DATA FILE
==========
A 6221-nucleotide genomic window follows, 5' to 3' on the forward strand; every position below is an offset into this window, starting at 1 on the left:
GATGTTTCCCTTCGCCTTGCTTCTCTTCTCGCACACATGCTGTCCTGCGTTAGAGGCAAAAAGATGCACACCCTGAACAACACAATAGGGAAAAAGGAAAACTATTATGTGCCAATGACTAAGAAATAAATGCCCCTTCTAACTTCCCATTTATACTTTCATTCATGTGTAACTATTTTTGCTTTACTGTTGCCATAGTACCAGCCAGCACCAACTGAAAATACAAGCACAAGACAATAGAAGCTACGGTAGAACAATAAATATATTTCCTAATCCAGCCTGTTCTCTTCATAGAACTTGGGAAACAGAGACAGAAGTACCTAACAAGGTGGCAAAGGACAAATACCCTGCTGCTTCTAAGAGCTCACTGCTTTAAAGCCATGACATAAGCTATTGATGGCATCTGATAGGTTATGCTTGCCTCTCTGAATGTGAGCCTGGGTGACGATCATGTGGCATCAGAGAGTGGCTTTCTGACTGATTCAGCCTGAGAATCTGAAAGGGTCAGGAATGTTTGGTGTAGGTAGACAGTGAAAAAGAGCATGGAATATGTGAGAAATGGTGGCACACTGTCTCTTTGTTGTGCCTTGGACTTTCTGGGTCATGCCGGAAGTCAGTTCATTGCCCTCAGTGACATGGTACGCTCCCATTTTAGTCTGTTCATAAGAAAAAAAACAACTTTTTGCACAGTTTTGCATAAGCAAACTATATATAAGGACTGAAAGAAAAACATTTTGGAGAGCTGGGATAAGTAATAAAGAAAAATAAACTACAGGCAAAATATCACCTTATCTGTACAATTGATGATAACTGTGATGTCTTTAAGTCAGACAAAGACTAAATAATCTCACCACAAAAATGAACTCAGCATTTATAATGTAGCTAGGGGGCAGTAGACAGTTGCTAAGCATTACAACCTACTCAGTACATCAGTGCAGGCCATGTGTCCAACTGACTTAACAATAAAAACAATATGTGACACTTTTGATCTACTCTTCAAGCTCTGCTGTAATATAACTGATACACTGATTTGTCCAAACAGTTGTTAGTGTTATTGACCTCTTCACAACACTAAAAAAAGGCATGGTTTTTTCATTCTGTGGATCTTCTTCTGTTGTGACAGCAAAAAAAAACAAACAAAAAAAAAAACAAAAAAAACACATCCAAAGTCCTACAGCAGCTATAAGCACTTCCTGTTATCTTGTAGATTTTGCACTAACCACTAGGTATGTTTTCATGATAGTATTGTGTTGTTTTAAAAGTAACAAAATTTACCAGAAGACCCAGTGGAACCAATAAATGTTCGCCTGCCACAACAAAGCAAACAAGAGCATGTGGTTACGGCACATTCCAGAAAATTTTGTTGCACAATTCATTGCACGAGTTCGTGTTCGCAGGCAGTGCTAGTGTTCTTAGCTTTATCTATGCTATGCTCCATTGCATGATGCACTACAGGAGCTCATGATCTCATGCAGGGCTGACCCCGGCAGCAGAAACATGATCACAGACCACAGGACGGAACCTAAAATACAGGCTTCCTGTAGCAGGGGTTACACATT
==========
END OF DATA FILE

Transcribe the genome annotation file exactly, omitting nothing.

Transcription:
A 6221-nucleotide genomic window follows, 5' to 3' on the forward strand; every position below is an offset into this window, starting at 1 on the left:
GATGTTTCCCTTCGCCTTGCTTCTCTTCTCGCACACATGCTGTCCTGCGTTAGAGGCAAAAAGATGCACACCCTGAACAACACAATAGGGAAAAAGGAAAACTATTATGTGCCAATGACTAAGAAATAAATGCCCCTTCTAACTTCCCATTTATACTTTCATTCATGTGTAACTATTTTTGCTTTACTGTTGCCATAGTACCAGCCAGCACCAACTGAAAATACAAGCACAAGACAATAGAAGCTACGGTAGAACAATAAATATATTTCCTAATCCAGCCTGTTCTCTTCATAGAACTTGGGAAACAGAGACAGAAGTACCTAACAAGGTGGCAAAGGACAAATACCCTGCTGCTTCTAAGAGCTCACTGCTTTAAAGCCATGACATAAGCTATTGATGGCATCTGATAGGTTATGCTTGCCTCTCTGAATGTGAGCCTGGGTGACGATCATGTGGCATCAGAGAGTGGCTTTCTGACTGATTCAGCCTGAGAATCTGAAAGGGTCAGGAATGTTTGGTGTAGGTAGACAGTGAAAAAGAGCATGGAATATGTGAGAAATGGTGGCACACTGTCTCTTTGTTGTGCCTTGGACTTTCTGGGTCATGCCGGAAGTCAGTTCATTGCCCTCAGTGACATGGTACGCTCCCATTTTAGTCTGTTCATAAGAAAAAAAACAACTTTTTGCACAGTTTTGCATAAGCAAACTATATATAAGGACTGAAAGAAAAACATTTTGGAGAGCTGGGATAAGTAATAAAGAAAAATAAACTACAGGCAAAATATCACCTTATCTGTACAATTGATGATAACTGTGATGTCTTTAAGTCAGACAAAGACTAAATAATCTCACCACAAAAATGAACTCAGCATTTATAATGTAGCTAGGGGGCAGTAGACAGTTGCTAAGCATTACAACCTACTCAGTACATCAGTGCAGGCCATGTGTCCAACTGACTTAACAATAAAAACAATATGTGACACTTTTGATCTACTCTTCAAGCTCTGCTGTAATATAACTGATACACTGATTTGTCCAAACAGTTGTTAGTGTTATTGACCTCTTCACAACACTAAAAAAAGGCATGGTTTTTTCATTCTGTGGATCTTCTTCTGTTGTGACAGCAAAAAAAAACAAACAAAAAAAAAAACAAAAAAAACACATCCAAAGTCCTACAGCAGCTATAAGCACTTCCTGTTATCTTGTAGATTTTGCACTAACCACTAGGTATGTTTTCATGATAGTATTGTGTTGTTTTAAAAGTAACAAAATTTACCAGAAGACCCAGTGGAACCAATAAATGTTCGCCTGCCACAACAAAGCAAACAAGAGCATGTGGTTACGGCACATTCCAGAAAATTTTGTTGCACAATTCATTGCACGAGTTCGTGTTCGCAGGCAGTGCTAGTGTTCTTAGCTTTATCTATGCTATGCTCCATTGCATGATGCACTACAGGAGCTCATGATCTCATGCAGGGCTGACCCCGGCAGCAGAAACATGATCACAGACCACAGGACGGAACCTAAAATACAGGCTTCCTGTAGCAGGGGTTACACATT